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Molecular cancer

Tumor suppressor miR-24 restrains gastric cancer progression by downregulating RegIV.


PMID 24886316

Abstract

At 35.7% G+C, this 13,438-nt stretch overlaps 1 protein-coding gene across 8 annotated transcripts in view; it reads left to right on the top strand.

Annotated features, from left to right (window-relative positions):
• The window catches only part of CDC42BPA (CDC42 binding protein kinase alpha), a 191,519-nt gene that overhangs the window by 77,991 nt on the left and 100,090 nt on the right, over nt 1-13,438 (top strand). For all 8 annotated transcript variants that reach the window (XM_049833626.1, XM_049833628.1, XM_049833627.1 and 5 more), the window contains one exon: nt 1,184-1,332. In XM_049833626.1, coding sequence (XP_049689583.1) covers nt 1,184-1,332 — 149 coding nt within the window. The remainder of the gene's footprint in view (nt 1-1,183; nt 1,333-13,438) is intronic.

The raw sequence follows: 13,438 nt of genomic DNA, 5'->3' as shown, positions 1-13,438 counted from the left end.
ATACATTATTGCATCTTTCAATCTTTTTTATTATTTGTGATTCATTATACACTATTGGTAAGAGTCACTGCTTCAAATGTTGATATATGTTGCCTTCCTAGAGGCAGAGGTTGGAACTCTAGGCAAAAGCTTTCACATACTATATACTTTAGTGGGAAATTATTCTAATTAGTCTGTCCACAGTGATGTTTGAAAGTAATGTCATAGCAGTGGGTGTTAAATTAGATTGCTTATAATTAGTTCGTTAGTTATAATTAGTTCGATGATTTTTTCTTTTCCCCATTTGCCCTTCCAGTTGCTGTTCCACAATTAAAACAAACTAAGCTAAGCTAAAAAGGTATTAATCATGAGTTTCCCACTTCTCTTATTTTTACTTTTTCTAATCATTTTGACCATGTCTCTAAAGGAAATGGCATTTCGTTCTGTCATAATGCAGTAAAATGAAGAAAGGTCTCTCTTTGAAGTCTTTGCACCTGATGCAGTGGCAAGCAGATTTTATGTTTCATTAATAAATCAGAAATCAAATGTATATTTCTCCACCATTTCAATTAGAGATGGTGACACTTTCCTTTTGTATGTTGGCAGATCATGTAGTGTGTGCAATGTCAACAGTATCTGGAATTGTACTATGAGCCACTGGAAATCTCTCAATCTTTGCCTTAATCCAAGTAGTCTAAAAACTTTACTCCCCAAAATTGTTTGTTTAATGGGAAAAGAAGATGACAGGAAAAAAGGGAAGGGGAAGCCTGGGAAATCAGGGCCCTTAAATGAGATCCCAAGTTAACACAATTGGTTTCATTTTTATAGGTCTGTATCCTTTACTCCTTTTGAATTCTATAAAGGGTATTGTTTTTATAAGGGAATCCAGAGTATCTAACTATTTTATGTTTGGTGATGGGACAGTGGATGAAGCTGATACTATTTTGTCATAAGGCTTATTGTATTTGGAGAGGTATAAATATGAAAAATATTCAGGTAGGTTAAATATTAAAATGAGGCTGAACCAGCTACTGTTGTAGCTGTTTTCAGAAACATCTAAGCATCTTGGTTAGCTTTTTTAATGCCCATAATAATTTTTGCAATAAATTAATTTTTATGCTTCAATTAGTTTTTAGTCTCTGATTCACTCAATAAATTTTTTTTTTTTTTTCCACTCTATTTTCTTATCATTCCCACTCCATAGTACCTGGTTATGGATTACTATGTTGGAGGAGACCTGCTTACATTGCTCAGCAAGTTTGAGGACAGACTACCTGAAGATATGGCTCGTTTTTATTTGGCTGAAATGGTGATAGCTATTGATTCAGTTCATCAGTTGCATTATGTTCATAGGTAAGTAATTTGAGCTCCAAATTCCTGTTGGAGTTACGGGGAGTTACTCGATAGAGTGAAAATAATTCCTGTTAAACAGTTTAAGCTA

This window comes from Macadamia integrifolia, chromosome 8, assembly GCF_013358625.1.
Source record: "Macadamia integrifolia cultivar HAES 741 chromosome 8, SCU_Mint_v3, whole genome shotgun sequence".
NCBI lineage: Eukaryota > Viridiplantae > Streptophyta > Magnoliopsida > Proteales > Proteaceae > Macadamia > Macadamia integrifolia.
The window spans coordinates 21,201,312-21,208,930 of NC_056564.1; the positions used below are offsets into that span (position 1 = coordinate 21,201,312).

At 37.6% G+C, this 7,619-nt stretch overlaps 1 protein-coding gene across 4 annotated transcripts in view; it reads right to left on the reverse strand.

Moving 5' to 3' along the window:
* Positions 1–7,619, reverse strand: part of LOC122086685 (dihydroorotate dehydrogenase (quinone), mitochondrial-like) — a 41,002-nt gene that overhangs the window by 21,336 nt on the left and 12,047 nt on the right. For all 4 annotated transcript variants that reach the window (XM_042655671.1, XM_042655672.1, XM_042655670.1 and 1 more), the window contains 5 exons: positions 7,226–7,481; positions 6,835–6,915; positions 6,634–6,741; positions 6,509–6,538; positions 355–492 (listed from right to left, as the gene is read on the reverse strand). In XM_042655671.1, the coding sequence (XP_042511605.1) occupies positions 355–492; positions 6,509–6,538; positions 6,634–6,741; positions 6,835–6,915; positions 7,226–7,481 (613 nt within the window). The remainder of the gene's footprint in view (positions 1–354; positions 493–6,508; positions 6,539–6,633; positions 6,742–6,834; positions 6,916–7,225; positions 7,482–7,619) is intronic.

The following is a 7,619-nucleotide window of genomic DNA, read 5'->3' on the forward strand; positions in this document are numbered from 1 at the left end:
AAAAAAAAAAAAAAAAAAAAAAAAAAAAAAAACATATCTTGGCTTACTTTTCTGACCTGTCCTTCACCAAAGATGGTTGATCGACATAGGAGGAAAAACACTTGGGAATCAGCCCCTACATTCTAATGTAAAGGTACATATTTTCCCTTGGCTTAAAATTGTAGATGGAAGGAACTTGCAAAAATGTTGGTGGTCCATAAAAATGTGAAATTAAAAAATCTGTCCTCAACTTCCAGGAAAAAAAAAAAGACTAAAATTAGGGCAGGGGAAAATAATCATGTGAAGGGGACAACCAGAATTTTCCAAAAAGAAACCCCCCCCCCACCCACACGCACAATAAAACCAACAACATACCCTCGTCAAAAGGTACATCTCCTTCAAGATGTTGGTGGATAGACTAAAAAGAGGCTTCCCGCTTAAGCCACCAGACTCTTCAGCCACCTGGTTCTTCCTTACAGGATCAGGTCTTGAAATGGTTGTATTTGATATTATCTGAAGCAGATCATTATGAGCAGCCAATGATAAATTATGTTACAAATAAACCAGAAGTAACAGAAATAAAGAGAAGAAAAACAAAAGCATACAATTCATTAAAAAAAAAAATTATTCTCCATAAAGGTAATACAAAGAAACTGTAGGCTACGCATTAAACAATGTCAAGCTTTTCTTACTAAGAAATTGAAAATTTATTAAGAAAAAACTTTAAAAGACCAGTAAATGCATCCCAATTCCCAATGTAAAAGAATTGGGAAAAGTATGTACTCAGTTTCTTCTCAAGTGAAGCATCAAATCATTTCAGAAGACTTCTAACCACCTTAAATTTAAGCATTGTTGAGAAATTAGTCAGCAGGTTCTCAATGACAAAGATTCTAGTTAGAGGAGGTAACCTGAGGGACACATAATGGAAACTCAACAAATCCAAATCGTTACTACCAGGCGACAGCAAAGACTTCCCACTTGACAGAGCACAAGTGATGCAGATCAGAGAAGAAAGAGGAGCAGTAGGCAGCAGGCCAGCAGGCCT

microRNAs are small noncoding RNAs that modulate a variety of cellular processes by regulating multiple targets, which can promote or inhibit the development of malignant behaviors. Accumulating evidence suggests miR-24 plays important roles in human carcinogenesis. However, its precise biological role remains largely elusive. This study examined the role of miR-24 in gastric cancer (GC). The expression of miR-24 in GC tissues compared with matched non-tumor tissues and GC cells was detected by qRT-PCR. Synthetic short single or double stranded RNA oligonucleotides and lentiviral vectors were used to regulate miR-24 expression in GC cells to investigate its function in vitro and in vivo. miR-24 was significantly downregulated in GC tissues compared with matched non-tumor tissues and was associated with tumor differentiation. Ectopic expression of miR-24 in SGC-7901 GC cells suppressed cell proliferation, migration and invasion in vitro as well as tumorigenicity in vivo by inducing cell cycle arrest in G0/G1 phase and promoting cell apoptosis. Furthermore, we identified RegIV as a target of miR-24 and demonstrated that miR-24 regulated RegIV expression via binding its 3' untranslated region. miR-24 functions as a novel tumor suppressor in GC and the anti-oncogenic activity may involve its inhibition of the target gene RegIV. These findings suggest the possibility for miR-24 as a therapeutic target in GC.